Weapon of Mass Destruction: The Murderous Reign of Saddam Hussein

"OK"

Weapon of Mass Destruction: The Murderous Reign of Saddam Hussein Review


No matter how you feel about Michael Moore, you can't deny his influence. And Central California real estate broker Brad Maaske, in his filmmaking debut, isn't afraid to admit that Moore inspired him to get into an editing room and "find out the truth" about Saddam Hussein and the U.S. war in Iraq.

The resulting production is infuriating, partly by design, partly by missteps. Weapon of Mass Destruction: The Murderous Reign of Saddam Hussein makes a powerful case against the world's negligence in failing to confront a tyrant who committed genocide in his own country. But the second half of WMD is a confused mess, delving into 9/11 and the reasons behind America's decision to take Hussein out.

Maaske admits his 96-minute documentary is a response to Moore's Fahrenheit 9/11, but even from the other end of the political spectrum, this op-ed-style movie bears Moore's greasy fingerprints. Maaske borrows liberally from the Moore formula, jumping from historical reels, to on-location footage, to "expert" interviews, to news media archives, to melodramatic events, to man-on-the-street perspectives designed to make those with opposing viewpoints look ignorant, all in service to an uneven polemic.

Following a cursory history of Saddam's thuggish rise to power, the heart of WMD importantly chronicles his brutal tyranny over the Iraqi people, especially the well-documented genocide against the Kurds. While missing on some major points (like characterizing both Shiites and Sunnis as "Arabs" united against the Kurds), the staggering footage of mass graves and the testimony of survivors of torture, massacres, and chemical weapon attacks exemplify the Baathist disregard for innocent life. The interviewed Iraqis are all highly credible, and their pain is devastating.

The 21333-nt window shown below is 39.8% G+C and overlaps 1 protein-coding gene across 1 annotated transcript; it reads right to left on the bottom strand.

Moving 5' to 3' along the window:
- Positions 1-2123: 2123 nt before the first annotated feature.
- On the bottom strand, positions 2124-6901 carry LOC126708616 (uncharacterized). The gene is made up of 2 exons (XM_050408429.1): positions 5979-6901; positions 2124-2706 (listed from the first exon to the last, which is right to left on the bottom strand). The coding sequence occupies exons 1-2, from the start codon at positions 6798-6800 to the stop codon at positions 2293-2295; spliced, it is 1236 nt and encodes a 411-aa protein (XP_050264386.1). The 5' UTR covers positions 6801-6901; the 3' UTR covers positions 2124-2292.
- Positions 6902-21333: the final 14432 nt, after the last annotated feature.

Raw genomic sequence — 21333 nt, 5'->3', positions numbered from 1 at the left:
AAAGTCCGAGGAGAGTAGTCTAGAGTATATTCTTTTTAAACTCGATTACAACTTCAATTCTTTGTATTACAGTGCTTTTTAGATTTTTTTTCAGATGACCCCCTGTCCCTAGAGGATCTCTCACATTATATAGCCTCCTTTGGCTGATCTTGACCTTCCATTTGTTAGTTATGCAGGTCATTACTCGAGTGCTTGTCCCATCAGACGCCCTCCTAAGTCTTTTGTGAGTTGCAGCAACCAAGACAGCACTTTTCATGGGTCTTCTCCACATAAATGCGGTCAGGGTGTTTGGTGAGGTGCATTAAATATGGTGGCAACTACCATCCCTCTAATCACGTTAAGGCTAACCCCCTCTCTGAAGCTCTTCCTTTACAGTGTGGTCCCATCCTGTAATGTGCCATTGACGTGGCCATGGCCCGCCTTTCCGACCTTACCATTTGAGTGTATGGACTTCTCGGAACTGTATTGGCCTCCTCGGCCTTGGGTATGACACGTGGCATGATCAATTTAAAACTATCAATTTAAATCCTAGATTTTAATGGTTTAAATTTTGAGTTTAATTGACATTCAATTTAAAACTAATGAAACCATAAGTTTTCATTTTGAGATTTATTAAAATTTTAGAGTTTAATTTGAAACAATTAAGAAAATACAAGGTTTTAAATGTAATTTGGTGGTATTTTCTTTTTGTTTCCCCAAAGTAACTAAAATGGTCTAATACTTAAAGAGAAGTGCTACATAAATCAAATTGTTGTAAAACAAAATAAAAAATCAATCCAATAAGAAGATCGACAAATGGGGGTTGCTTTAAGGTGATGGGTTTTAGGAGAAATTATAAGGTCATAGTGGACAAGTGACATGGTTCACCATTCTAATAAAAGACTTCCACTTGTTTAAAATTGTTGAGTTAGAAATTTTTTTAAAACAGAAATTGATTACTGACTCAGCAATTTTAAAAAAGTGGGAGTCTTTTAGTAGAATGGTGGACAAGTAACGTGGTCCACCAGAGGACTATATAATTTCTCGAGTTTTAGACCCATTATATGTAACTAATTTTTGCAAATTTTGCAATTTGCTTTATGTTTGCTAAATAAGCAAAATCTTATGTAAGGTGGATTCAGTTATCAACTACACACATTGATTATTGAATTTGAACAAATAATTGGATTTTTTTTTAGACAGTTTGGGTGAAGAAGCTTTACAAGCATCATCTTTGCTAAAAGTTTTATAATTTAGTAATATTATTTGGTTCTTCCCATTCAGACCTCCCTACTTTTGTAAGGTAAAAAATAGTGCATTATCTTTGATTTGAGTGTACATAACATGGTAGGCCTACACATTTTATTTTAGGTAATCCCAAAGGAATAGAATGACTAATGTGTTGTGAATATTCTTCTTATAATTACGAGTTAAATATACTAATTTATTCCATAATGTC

But it's after returning to the homeland that the movie falters. The point of the movie isn't just to give Saddam his due, but to rationalize the American (and to a far lesser extent English, Australian, Italian, and let's-not-forget Polish) effort to remove him with force.

To do this, WMD transforms rather suddenly into a softer version of Fox "News." You'll be forgiven for a feeling of whiplash when 45 minutes of survivor footage transitions to a 15-minute retrospective on the attacks of 9/11, a "day that would forever change how America views her enemies." In his narration, Maaske frequently parrots phrases from the 2004 Republican National Convention, such as calling 9/11 an "unprecedented terrorist attack against America's freedom" (a simplistic characterization that's ignorant of Osama bin Laden's and Al Qaeda's motives and demands).

Before you know it, Maaske is praising the "Bush Doctrine" by jumbling up the 9/11 hijackers, the Taliban, Osama, Saddam, and even the post-war Iraqi insurgents who beheaded Nick Berg. Unless you're the type of person who has a hard time distinguishing Muslims, Arabs, and terrorists, you won't find this terribly convincing, particularly because it's so far removed from the details of Saddam's atrocities against Iraqis. (Once again, speeches from the 2004 Republican National Convention are featured as source material.)